¶ 23 As we noted above, “[o]n appeal from a denial of a motion for mistrial based on prosecutorial misconduct, because the trial court is in the best position to determine an alleged error's impact on the proceedings, we will not reverse the trial court's ruling absent an abuse of discretion.” State v. Hay, 859 P.2d 1, 6 (Utah 1993). With this standard in mind, we first ask whether the prosecutor's actions constituted misconduct. Id. at 6–7. If there was misconduct, we then proceed to ask whether the misconduct influenced the verdict. Id. at 7–8. Here, we conclude that the trial court correctly found that the prosecutor did not commit misconduct by calling Mr. Rettig and therefore did not abuse its discretion in denying the motion for mistrial.

This analysis presupposes the existence of a timely and appropriate objection to the alleged misconduct and, therefore, that the issue was preserved for appeal. Here, the State makes no suggestion that Mr. Bond failed to adequately preserve his Fifth Amendment challenge. Consequently, nothing in this opinion should be interpreted as suggesting the existence of, or endorsing, “a standalone basis for direct review of the actions of prosecutors.” State v. Larrabee, 2013 UT 70, ¶ 65, 321 P.3d 1136 (Lee, J., dissenting).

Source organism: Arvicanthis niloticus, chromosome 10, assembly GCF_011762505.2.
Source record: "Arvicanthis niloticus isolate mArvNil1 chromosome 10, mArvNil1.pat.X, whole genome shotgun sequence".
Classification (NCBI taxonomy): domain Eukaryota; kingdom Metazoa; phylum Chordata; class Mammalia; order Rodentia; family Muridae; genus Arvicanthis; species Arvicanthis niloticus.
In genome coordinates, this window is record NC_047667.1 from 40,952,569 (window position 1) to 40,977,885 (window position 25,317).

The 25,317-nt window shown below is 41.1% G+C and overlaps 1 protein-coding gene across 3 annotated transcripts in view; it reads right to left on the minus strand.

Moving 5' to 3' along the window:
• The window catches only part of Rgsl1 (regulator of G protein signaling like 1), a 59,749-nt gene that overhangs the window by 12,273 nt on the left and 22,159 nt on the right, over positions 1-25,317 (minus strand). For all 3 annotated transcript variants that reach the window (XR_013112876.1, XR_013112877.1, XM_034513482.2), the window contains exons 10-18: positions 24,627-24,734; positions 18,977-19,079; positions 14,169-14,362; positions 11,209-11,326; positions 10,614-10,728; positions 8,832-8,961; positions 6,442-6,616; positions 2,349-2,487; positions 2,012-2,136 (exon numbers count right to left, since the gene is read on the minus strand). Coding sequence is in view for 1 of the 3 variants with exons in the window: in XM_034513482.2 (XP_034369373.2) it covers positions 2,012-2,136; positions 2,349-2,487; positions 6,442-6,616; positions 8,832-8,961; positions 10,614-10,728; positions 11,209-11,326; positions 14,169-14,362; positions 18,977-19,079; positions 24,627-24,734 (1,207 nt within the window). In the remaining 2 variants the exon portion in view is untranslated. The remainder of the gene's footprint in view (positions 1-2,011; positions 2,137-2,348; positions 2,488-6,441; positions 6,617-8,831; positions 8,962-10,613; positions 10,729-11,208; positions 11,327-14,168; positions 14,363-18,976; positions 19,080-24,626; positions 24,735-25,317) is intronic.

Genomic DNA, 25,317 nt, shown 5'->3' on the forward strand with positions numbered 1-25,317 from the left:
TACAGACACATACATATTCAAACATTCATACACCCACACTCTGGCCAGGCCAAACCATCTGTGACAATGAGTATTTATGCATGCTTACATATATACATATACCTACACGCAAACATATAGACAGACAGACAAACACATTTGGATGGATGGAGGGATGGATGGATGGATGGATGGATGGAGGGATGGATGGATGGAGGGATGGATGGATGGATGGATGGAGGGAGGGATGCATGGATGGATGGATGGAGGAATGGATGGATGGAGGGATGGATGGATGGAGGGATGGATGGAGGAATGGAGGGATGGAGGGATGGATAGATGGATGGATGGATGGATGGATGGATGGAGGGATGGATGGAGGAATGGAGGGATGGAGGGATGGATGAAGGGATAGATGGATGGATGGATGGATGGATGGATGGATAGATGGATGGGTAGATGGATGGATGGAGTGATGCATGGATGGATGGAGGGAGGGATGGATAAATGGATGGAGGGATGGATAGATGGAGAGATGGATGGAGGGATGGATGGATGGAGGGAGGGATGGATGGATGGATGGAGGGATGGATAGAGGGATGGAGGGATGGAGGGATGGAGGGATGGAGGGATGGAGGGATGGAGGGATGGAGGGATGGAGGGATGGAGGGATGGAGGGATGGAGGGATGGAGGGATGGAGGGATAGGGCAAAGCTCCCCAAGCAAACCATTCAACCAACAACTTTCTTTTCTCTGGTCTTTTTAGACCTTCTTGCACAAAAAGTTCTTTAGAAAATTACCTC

When evaluating the denial of a mistrial motion based on alleged prosecutorial misconduct, we treat both of these inquiries under the heading of a single abuse of discretion standard. See State v. Hay, 859 P.2d 1, 6–8 (Utah 1993). Nonetheless, we recognize that the trial court makes two distinct determinations when presented with an allegation of prosecutorial misconduct—first evaluating whether there was misconduct and then considering any resulting prejudice. State v. Speer, 750 P.2d 186, 190 (Utah 1988). It is this second part of the analysis that requires the court's exercise of sound discretion. Id. Our review of the trial court's ruling therefore follows this same bifurcated analysis that trial courts do and should employ.